One of my former students came to me to complain about an exam he'd had in another class, that has some overlapping material with a class the student had taken from me.
He read me one of the exam questions, and outlined the solution that the other professor had been looking for. In my opinion, the question and the solution were such an oversimplification of the real problem that the "solution" was actually incorrect. The student, having discussed this topic in greater detail in my class, knew there was a problem with it also, but wasn't sure if maybe he was missing some big idea.
I encouraged him to go talk to the other professor, and see what the prof was thinking, and explain what he (the student) was thinking, etc. Just to see where the disconnect was. So, he did. The professor agreed that his solution was "not technically correct", but said, "I was just looking for a quick answer, and for back-of-the-envelope purposes, my way is fine."
Okay, maybe. (Having seen the actual question, I feel like his approach was still no good, even for rough estimates, because it was all based on some very sketchy relationships). But, it rankles me that the students were asked to come up with a ridiculous and inappropriate answer, and then penalized for trying to go about it in a better way.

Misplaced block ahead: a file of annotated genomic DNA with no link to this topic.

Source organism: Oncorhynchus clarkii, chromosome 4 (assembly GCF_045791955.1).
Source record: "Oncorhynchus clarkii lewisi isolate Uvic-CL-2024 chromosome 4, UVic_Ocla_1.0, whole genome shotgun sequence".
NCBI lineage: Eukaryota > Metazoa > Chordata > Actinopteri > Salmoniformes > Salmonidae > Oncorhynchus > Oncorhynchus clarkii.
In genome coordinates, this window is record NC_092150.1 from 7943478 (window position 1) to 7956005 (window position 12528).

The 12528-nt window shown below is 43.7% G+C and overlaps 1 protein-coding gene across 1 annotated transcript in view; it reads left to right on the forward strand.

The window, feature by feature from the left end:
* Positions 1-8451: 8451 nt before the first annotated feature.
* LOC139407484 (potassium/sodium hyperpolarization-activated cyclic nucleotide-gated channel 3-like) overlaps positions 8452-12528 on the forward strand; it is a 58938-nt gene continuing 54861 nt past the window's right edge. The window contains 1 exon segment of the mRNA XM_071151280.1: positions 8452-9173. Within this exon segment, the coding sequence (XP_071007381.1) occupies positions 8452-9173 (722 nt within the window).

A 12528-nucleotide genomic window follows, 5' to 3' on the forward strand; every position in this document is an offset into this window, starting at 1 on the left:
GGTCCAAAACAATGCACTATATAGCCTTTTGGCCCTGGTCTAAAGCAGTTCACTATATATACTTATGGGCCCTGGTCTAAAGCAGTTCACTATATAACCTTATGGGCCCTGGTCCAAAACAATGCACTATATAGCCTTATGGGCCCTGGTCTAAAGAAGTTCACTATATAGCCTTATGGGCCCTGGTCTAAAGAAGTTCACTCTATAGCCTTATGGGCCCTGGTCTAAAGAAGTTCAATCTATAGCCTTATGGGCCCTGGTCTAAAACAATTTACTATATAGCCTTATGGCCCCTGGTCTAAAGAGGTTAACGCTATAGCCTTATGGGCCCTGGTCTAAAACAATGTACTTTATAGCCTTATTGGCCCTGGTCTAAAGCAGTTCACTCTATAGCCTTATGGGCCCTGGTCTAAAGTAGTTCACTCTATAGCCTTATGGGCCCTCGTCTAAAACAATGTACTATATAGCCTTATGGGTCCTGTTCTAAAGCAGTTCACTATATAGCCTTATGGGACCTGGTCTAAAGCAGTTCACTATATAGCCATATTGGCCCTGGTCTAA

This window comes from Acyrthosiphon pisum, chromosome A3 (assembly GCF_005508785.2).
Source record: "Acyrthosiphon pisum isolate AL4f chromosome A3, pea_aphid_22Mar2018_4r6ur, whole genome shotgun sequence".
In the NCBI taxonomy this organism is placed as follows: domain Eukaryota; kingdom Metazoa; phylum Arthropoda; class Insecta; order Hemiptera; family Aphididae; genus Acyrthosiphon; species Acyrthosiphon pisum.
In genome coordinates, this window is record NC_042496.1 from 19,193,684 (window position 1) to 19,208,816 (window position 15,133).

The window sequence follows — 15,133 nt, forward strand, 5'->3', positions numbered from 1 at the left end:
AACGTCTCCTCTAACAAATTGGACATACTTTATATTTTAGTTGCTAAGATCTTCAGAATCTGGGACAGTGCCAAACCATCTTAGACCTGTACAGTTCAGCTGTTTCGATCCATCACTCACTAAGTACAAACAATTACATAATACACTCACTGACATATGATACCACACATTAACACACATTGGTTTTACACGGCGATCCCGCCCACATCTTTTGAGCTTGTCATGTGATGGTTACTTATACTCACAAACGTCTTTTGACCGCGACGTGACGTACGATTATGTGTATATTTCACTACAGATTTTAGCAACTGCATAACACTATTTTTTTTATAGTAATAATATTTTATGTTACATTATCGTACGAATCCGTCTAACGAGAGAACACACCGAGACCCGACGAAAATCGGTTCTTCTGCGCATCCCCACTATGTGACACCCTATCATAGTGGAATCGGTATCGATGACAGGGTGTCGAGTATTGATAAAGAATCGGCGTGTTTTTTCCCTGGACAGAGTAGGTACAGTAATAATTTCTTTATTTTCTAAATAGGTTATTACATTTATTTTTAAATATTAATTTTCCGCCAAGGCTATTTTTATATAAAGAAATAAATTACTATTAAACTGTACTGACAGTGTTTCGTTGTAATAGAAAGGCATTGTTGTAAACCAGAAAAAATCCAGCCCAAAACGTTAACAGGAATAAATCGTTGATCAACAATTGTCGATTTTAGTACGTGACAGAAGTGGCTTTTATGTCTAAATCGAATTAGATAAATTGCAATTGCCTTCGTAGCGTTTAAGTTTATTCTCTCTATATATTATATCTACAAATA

But, that's the weird thing about grading. There's no recourse when the professor is wrong, or wrong-ish, and doesn't care.
This has come up once before; a student came to me in deep confusion over a subject in another class, and since I'm very familiar with that subject matter he wanted me to try to explain it to him. When I looked at the problem, I saw that the prof was using the wrong approach for that type of situation - and then I wondered what my responsibility was towards the student. I decided to explain how *I* would do it, and gave him some references, but pointed out that I wasn't teaching the class, and so it would be worth his while to know the other guy's approach (but, it bothered me a lot, because out in the real world, that approach wouldn't be right). I even, very gently, asked that prof, if he didn't mind, to explain to me why he was using that approach, and his explanation didn't make sense to me either. But I left it there because I wasn't sure if it was any of my business.
2 months ago